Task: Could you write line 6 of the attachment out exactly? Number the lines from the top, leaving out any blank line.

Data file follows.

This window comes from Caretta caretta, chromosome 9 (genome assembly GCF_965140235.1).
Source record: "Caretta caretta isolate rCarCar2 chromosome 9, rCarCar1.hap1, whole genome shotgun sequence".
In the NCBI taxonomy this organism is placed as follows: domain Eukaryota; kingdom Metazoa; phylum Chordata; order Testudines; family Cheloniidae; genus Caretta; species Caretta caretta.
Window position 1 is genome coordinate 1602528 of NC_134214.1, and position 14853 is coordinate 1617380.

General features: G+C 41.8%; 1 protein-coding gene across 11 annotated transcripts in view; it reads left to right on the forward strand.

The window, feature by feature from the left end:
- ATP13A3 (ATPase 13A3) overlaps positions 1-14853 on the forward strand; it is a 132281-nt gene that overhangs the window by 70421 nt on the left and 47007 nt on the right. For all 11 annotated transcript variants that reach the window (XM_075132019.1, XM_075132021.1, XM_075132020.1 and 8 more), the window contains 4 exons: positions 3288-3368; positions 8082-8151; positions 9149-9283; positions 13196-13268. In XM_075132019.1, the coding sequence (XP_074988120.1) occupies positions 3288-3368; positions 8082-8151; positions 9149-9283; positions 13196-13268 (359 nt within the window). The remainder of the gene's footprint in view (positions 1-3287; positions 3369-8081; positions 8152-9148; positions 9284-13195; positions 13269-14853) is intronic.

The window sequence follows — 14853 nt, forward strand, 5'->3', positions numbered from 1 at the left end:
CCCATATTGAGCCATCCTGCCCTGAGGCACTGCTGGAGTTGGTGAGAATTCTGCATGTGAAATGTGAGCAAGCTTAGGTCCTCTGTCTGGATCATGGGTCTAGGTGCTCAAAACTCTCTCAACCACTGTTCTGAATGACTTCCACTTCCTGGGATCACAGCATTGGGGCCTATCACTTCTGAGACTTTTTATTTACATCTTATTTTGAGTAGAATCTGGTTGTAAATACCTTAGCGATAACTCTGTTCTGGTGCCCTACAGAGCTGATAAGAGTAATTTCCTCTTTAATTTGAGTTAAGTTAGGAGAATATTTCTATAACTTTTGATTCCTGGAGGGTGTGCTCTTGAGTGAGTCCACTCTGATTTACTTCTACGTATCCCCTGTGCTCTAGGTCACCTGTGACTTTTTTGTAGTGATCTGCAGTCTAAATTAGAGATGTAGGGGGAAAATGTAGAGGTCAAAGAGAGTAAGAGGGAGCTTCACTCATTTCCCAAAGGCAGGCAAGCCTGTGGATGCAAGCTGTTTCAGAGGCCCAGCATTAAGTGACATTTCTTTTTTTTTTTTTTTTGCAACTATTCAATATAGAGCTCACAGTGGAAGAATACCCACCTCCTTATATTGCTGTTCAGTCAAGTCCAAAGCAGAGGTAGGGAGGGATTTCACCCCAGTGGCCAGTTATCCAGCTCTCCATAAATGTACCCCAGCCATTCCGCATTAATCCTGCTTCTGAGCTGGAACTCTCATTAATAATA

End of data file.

The window, feature by feature from the left end: